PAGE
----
Starting from July 1971, that is from when the USA repealed Bretton Woods Agreement and the dollar was not convertible into gold anymore, this metamorphosis, from the internal circulation system, extended to the international payment one. Since then, for the first time in the history of Capitalism, an unconvertible note (the dollar) has been used both as money of account for the international exchange compensation operations and for direct payments of imported goods and services. So it seemed that, being possible to exchange goods vs paper notes, in the same way it was possible to pay off any debt security, too. Therefore, the interested bank official thought that the ancient alchemist’s dream to change stones into gold had come true thanks to paper money and so the real driving force of the wealth production process was the production of the value ideal representation, and not the goods one, and so he cried out: Here it is the dollar, here it is gold! And inebriated of this new magic power of his, he printed so many dollars that not only it was impossible to quantify them, but it was impossible to make it correspond, in a reasonable time, an equivalent and concrete real wealth production.
The data referring to the dimensions of the exchange volumes on the commercial and financial markets give an idea, even if approximate, of the phenomenon. Face to a daily exchange volume of goods and services equal to about 1o0 billions of dollars, there is a corresponding one on the exchange and financial derivative markets equal to 5.500 billions of dollars [4]. It has been calculated that in order to reabsorb this fictitious value production, it would be necessary that the entire world should produce goods and services for 250 years. Now, you can believe in God, in the multiplication of bread and fish, in the manna from heaven and even that donkeys fly, but from the beginning of the world, paper has never fed anyone, all the more so that in order to change it into bread, you have to wait 250 years. At length then paper has returned to being only paper and the mystery of the wealth coming from nothing showed itself as it really was: a cheat.
“This contradiction (the one implicit in the twofold  function of money - editor’s note) – Marx also writes - comes to a head in those phases of industrial and commercial crises which are known as monetary crises. Such a crises occurs only where the ever-lengthening chain of payments, and an artificial system of settling them, has been fully developed. Whenever there is a general and extensive disturbance
of this mechanism, no matter what its cause, money becomes suddenly and immediately transformed from its merely ideal shape of money of account into hard cash. Profane commodities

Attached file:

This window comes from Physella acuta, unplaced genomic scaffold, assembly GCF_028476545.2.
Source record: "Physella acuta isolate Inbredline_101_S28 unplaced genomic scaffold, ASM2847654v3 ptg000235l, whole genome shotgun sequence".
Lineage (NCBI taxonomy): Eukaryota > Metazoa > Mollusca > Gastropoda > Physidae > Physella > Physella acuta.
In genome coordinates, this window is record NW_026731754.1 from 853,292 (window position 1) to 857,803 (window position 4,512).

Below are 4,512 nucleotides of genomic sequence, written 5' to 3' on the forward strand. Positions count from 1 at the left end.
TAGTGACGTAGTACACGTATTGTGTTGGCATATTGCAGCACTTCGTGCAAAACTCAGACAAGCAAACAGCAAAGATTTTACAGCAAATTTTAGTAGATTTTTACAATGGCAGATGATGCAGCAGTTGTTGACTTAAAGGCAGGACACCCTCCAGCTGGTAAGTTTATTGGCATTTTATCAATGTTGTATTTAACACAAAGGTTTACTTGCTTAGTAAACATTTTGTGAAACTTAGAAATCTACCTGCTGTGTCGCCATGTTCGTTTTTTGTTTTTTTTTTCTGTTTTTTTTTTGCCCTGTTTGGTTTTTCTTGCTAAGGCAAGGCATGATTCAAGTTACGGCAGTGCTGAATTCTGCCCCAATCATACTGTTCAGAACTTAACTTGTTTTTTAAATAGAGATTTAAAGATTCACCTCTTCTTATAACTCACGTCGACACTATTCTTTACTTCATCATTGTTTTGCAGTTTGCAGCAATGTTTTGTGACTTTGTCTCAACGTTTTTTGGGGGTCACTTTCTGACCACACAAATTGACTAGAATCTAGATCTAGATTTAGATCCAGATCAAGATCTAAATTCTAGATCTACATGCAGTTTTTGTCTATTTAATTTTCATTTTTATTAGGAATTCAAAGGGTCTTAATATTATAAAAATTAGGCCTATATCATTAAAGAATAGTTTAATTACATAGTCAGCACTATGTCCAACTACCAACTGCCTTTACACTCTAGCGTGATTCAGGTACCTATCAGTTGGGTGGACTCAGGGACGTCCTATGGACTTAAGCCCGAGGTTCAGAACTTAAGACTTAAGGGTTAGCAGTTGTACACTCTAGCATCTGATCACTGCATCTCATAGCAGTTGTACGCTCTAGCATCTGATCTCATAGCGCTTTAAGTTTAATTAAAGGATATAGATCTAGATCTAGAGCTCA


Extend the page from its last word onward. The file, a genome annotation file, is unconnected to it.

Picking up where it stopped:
(in our case they are unconvertible notes, denominated dollars, COD, futures, swaps and all the other products the so-called creative finance has given to us in the last thirty years as gift – editor’s note) can no longer replace it. The use-value of commodities becomes valueless, and their value vanishes in the presence of its own
independent form. On the eve of the crisis, the bourgeois, with the self-sufficiency that springs from intoxicating prosperity, declares money to be a vain imagination. Commodities alone are money. But now the cry is everywhere that money alone is a commodity! As the hart pants after fresh water, so pants his soul after money, the only wealth. In a crisis, the antithesis between commodities and their value-form, money, becomes heightened into an absolute contradiction. Hence, in such events the form under which money appears is of no importance. The money famine continues, whether payments have to be made in gold or in credit money such ad bank notes”
[5].
Since, as we have seen, for the modern bank official, money as ideal representation of value and money as universal commodity are the same thing, in order to prevent the famine of this latter in the belief that the only form of fictitious money is the one made of the debt securities deriving from paper money (bonds, shares, futures, bills of exchange, credit cards, etc.) and not also paper money itself, he is flooding the world with another mountain of unconvertible notes. According to him, it will be sufficient to give this new production of money the time necessary to reabsorb what he considers the only profane commodities, toxic securities, and everything will be the same as before. So it is not a coincidence that also the most pessimistic previsions situate at the end of 2009 the beginning of the next world economic upturn. But if you look at the concrete, it is evident that the money by which they think to remove irrecoverable toxic securities from the market is, at its turn, fictitious money, therefore the ongoing operation is just a simple clearing entry, a replacement of profane commodities with other profane commodities. In substance, they are replacing a debtor with another one, in this case the State with the great business banks. In this sense, Paulson is really right to consider himself: “…very proud of the decisive intervention of the Treasury Department, of the FEDC and of the FDIC (Federal Deposit Insurance Corporation – editor’s note) aiming at making stable our financial system” [6]. In the name of the general interest of society, in fact he succeeded in transferring the great business banks’ losses to the State, that is the smartest way to transfer them to the unaware and innocent last resort payers: the workers. Anyhow, between this operation and what would be a good recipe to get out the crisis there is the same immeasurable difference as the one between saying and doing.

A crisis coming from far away